With the official release of Ruby 2.0, there have been a myriad of posts about all of its shiny new features. Of those, my personal favorite is the addition of keyword arguments. This is essentially built-in support for what's been traditionally accomplished in Ruby using options hashes. For example, it's not uncommon to see method calls like foo(bar: "one", baz: "two"). However, under the hood this might be implemented as:

def foo(options={})
  bar = options.delete(:bar)
  baz = options.delete(:baz)
  puts "#{bar} #{baz}"
end

foo(bar: "one", baz: "two") # => "one two"

In fact ActiveSupport in Rails 3.2.13 defines a method called extract_options! that deals with exactly this. However, if we're stuck on Ruby < 2.0, defining every method to use an options hash is often more work than necessary, especially when a method only takes one or two parameters. We can get around this with a clever trick. If we change our method slightly from the previous example to work without an options hash:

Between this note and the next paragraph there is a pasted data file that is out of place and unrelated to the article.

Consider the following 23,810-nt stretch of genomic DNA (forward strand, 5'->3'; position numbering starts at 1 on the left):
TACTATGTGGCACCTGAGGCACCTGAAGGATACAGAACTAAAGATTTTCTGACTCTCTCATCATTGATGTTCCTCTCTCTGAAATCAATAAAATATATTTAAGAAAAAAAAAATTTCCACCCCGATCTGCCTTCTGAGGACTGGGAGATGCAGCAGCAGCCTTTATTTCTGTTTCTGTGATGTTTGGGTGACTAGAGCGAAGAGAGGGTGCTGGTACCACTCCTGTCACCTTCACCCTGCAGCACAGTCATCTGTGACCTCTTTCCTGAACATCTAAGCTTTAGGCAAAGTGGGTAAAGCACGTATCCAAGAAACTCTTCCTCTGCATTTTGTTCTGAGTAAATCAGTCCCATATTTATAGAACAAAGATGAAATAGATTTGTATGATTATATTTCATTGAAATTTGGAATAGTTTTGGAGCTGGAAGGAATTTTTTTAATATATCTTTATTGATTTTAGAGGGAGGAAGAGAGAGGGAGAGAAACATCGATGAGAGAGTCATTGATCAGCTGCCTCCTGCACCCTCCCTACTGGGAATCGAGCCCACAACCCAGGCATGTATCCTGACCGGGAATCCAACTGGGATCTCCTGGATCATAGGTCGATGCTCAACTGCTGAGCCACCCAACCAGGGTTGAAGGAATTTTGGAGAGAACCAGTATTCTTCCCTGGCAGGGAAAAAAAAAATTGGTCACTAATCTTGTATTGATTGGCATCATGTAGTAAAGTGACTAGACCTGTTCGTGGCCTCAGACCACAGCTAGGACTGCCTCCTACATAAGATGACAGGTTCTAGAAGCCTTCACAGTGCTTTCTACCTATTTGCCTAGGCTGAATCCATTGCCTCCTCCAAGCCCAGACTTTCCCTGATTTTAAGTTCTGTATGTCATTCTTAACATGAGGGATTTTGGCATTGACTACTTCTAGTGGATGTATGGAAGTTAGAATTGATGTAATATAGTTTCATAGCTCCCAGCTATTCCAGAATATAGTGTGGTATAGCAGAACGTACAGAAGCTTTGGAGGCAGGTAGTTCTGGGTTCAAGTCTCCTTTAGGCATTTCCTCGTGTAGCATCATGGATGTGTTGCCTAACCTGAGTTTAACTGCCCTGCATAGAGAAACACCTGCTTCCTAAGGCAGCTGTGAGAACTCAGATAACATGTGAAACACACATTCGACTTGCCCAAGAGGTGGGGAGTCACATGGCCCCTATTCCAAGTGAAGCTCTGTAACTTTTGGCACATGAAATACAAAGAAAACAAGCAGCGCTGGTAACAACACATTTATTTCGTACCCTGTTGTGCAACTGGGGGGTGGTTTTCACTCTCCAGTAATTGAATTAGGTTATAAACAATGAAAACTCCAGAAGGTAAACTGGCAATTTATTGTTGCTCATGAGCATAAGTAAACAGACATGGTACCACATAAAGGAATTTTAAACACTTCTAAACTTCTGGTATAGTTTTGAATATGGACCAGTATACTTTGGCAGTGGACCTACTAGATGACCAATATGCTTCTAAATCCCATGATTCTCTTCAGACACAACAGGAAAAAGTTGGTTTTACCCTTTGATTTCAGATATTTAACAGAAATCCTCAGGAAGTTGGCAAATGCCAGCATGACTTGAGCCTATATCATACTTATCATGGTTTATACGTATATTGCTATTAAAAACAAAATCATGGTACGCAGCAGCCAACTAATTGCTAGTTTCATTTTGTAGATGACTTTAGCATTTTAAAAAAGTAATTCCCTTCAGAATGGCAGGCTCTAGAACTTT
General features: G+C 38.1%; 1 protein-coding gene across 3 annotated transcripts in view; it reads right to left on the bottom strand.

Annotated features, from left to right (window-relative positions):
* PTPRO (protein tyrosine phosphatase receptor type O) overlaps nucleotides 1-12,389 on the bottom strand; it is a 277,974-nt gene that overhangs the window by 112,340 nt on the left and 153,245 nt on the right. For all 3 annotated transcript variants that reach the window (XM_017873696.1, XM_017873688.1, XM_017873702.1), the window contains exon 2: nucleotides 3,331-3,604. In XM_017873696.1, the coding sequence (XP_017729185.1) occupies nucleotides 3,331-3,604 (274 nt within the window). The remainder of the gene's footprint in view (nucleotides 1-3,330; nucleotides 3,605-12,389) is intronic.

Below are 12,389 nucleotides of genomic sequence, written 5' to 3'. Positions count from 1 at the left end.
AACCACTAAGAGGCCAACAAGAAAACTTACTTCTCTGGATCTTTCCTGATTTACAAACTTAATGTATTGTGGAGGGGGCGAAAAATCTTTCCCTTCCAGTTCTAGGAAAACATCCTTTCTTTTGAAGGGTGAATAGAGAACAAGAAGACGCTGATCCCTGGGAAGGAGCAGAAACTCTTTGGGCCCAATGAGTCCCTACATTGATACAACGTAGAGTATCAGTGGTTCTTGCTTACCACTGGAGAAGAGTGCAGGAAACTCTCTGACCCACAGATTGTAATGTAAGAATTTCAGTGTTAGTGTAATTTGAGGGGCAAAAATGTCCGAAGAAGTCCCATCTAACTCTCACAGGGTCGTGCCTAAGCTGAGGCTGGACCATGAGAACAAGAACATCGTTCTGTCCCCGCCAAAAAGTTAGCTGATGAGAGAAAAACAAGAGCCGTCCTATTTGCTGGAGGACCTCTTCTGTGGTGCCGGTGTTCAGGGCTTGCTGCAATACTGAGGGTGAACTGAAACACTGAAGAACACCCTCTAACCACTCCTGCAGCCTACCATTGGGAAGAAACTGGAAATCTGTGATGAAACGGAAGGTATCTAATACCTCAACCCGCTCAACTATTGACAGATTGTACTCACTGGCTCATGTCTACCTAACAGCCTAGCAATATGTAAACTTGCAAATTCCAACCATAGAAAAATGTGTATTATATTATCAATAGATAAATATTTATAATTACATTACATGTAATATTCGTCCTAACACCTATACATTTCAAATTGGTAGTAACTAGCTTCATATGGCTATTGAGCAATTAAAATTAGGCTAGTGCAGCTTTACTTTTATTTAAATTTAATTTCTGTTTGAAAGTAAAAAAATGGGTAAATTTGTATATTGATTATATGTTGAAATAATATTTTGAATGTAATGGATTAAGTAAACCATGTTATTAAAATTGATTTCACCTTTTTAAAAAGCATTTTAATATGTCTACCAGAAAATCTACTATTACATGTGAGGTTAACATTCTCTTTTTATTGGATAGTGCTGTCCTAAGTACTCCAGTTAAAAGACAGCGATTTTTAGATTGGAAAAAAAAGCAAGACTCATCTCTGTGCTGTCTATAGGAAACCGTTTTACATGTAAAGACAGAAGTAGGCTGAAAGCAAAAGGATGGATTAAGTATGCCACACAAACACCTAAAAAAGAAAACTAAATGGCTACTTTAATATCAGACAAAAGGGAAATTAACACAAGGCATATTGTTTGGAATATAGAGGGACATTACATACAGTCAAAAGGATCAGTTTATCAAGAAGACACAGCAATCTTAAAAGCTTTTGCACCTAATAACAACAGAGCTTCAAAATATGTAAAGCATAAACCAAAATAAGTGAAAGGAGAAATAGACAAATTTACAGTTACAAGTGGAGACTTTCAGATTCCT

def foo(bar, baz)
  puts "#{bar} #{baz}"
end

We can then fake keyword arguments by calling it like this:

foo(bar = "one", baz = "two")
# => "one two"

This trick exploits the fact that the returned value from the assignments in the call to foo() will be the value that's assigned, so at the end of the day "one" and "two" will still be passed in! This saves us having to work with options hashes and still looks pretty, although it's important to note that unlike hashes and Ruby 2 keyword arguments, order matters here. If you change up the order you pass in baz and bar, things won't work as expected.

Personally, I can't wait to switch my projects to use Ruby 2.0 and use keywords arguments for real, but in the mean time this is a neat trick I hadn't seen before to emulate them!

Tags: ruby